• Public capital investment - hospitals, roads, bridges, etc.
  • Private capital investment as long as such investment creates new owners of capital and is part of policy to enable all individuals to become owners of productive capital.
  • Environmental capital investment
  • Small and start-up businesses

 

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1.  The present options for an economy have serious weaknesses:

 

At present, the broad options for an economy are:-

a)                 Unfree, unfair and inefficient market finance capitalism (i.e., ‘free market’ capitalism). 

Among its many weaknesses are:-

·         the inflationary creation of money which is largely not directed towards productive capacity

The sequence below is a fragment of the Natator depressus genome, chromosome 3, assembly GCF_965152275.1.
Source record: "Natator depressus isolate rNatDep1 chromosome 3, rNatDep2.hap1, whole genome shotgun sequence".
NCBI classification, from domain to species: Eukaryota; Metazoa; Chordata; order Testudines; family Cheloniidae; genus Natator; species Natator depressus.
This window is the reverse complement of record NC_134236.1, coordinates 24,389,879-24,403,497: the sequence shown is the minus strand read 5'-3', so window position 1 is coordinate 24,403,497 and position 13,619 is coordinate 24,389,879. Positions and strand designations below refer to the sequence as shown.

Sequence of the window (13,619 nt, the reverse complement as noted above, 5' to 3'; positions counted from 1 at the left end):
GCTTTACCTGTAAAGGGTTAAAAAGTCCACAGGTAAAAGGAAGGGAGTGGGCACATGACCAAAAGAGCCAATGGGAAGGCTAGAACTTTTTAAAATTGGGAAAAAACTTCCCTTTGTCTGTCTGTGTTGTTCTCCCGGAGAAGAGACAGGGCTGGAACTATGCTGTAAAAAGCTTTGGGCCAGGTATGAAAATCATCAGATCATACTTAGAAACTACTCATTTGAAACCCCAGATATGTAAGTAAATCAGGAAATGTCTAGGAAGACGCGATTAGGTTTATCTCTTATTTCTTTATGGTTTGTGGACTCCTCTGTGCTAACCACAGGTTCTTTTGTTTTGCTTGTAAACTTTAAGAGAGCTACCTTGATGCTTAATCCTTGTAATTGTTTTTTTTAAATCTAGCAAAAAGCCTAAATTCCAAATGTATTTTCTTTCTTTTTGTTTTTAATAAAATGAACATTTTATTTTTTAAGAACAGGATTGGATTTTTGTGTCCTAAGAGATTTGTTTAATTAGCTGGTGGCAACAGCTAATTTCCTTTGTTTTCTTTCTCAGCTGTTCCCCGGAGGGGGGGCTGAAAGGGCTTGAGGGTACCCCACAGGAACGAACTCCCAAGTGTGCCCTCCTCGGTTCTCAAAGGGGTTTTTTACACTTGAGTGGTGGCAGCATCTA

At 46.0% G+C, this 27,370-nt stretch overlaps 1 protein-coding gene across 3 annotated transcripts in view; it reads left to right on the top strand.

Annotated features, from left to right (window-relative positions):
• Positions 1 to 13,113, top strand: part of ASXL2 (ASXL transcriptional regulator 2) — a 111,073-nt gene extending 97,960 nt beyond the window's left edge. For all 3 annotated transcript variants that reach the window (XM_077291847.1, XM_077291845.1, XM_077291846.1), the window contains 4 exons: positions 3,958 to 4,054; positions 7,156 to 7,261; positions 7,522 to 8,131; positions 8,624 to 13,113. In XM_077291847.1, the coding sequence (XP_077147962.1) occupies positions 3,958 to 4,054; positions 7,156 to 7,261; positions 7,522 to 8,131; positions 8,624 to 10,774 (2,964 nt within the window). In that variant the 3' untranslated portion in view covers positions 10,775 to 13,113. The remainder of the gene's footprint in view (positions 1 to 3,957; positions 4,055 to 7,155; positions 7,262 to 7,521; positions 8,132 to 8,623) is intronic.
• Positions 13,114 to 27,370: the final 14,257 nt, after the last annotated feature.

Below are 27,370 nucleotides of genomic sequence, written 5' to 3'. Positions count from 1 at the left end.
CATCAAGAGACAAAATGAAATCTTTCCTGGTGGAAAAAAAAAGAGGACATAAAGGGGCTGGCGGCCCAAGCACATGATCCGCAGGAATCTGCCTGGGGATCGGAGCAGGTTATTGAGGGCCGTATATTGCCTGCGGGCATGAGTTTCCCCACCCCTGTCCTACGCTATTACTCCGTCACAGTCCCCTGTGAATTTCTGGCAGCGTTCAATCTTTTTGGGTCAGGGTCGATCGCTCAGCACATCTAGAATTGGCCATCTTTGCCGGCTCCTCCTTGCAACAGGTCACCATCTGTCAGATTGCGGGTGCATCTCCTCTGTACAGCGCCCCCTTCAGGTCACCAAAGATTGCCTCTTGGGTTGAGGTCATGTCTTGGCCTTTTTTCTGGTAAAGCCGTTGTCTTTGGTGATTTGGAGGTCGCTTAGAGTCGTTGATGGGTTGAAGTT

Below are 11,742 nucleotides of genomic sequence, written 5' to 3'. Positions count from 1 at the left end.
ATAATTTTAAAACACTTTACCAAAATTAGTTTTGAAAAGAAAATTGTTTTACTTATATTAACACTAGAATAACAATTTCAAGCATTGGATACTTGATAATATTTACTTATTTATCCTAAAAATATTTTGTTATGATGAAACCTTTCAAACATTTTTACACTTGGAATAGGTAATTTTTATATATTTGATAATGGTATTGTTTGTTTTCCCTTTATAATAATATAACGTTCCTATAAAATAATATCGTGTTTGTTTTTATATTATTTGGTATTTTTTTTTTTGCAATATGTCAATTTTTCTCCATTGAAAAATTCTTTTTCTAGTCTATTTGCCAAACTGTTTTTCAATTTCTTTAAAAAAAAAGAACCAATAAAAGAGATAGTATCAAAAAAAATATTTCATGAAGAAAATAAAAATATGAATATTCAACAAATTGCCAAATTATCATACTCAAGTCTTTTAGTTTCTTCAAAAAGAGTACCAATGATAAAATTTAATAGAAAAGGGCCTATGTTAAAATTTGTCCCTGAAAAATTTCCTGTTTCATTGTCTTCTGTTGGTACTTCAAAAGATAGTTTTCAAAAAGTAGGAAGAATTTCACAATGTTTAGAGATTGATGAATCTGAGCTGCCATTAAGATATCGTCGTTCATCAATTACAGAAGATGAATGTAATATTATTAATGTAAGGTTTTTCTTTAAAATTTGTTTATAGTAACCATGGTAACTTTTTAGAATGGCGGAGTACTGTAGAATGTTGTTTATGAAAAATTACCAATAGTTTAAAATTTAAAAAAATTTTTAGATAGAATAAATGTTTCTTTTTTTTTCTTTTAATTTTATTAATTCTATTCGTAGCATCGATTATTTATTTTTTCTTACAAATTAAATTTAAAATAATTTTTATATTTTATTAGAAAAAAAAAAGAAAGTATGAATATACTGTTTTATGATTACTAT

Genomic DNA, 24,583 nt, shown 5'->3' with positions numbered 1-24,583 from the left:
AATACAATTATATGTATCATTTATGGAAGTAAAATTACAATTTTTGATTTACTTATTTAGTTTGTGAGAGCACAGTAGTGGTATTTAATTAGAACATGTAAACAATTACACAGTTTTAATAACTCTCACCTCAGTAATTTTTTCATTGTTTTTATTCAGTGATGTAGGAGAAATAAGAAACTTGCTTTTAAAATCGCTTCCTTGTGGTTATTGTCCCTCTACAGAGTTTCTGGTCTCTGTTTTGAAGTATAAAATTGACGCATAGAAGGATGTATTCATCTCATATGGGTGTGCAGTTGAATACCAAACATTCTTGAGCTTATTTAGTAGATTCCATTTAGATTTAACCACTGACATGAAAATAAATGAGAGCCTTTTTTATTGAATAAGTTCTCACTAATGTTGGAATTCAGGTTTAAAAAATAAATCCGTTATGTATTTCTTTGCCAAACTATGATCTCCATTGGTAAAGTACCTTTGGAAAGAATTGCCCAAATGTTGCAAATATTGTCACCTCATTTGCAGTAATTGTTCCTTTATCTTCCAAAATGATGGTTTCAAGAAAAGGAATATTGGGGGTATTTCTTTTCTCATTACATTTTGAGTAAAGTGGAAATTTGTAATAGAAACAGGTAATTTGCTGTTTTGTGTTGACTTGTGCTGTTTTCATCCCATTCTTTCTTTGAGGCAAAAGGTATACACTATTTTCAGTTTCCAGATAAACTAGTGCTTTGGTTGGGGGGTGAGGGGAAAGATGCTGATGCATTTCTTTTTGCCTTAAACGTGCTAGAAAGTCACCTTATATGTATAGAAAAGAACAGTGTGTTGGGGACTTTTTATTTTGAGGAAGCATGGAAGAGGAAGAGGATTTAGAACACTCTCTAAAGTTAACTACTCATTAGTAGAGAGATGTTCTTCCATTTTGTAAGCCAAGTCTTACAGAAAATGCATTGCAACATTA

·         widespread riba

·         huge amounts of personal, corporation, city, local government and national government debt

·         rich-poor division

·         economic colonialism

·         plutocracy

b)       Social democracy. 

This is a form of unfree, unfair and inefficient market finance capitalism.  Although it has a greater sense of social justice it also has a greater inefficiency.

c)       Socialism and communism.

Socialism and communism have inefficient command economies, dictatorial political structures and are atheistic.

 

The weaknesses of a), b and c) above are obvious and so if Islam were to embrace any of a), b), or c), it would also be embracing the known weaknesses.

 

 

2.  The way forward for Islam must be distinctive